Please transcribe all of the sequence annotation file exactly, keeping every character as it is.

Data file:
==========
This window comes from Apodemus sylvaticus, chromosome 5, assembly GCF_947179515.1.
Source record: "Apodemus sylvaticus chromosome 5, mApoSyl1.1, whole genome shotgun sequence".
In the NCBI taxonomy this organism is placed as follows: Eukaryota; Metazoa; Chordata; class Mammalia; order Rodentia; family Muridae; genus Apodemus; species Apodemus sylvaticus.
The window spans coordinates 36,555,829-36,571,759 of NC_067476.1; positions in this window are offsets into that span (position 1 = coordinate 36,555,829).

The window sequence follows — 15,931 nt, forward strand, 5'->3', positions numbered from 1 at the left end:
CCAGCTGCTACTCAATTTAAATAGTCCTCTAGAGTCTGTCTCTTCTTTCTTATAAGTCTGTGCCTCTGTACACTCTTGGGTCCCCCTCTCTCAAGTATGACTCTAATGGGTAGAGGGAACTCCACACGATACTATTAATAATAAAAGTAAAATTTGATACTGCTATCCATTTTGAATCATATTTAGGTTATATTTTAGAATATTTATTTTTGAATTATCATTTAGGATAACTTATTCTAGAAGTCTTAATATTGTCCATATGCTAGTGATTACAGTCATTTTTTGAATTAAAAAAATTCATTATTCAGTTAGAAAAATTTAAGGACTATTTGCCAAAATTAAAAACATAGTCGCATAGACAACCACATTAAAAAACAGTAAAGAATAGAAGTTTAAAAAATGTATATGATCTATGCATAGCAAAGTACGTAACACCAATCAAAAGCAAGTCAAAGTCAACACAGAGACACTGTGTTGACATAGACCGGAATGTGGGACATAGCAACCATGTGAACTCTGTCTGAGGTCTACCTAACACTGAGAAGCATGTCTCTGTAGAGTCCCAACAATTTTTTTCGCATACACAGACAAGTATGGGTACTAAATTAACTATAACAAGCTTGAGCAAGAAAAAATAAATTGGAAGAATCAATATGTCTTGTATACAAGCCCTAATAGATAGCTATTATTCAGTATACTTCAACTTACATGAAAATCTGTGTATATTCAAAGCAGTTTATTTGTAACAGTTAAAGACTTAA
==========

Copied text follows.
This window comes from Apodemus sylvaticus, chromosome 5, assembly GCF_947179515.1.
Source record: "Apodemus sylvaticus chromosome 5, mApoSyl1.1, whole genome shotgun sequence".
In the NCBI taxonomy this organism is placed as follows: Eukaryota; Metazoa; Chordata; class Mammalia; order Rodentia; family Muridae; genus Apodemus; species Apodemus sylvaticus.
The window spans coordinates 36,555,829-36,571,759 of NC_067476.1; positions in this window are offsets into that span (position 1 = coordinate 36,555,829).

The window sequence follows — 15,931 nt, forward strand, 5'->3', positions numbered from 1 at the left end:
CCAGCTGCTACTCAATTTAAATAGTCCTCTAGAGTCTGTCTCTTCTTTCTTATAAGTCTGTGCCTCTGTACACTCTTGGGTCCCCCTCTCTCAAGTATGACTCTAATGGGTAGAGGGAACTCCACACGATACTATTAATAATAAAAGTAAAATTTGATACTGCTATCCATTTTGAATCATATTTAGGTTATATTTTAGAATATTTATTTTTGAATTATCATTTAGGATAACTTATTCTAGAAGTCTTAATATTGTCCATATGCTAGTGATTACAGTCATTTTTTGAATTAAAAAAATTCATTATTCAGTTAGAAAAATTTAAGGACTATTTGCCAAAATTAAAAACATAGTCGCATAGACAACCACATTAAAAAACAGTAAAGAATAGAAGTTTAAAAAATGTATATGATCTATGCATAGCAAAGTACGTAACACCAATCAAAAGCAAGTCAAAGTCAACACAGAGACACTGTGTTGACATAGACCGGAATGTGGGACATAGCAACCATGTGAACTCTGTCTGAGGTCTACCTAACACTGAGAAGCATGTCTCTGTAGAGTCCCAACAATTTTTTTCGCATACACAGACAAGTATGGGTACTAAATTAACTATAACAAGCTTGAGCAAGAAAAAATAAATTGGAAGAATCAATATGTCTTGTATACAAGCCCTAATAGATAGCTATTATTCAGTATACTTCAACTTACATGAAAATCTGTGTATATTCAAAGCAGTTTATTTGTAACAGTTAAAGACTTAA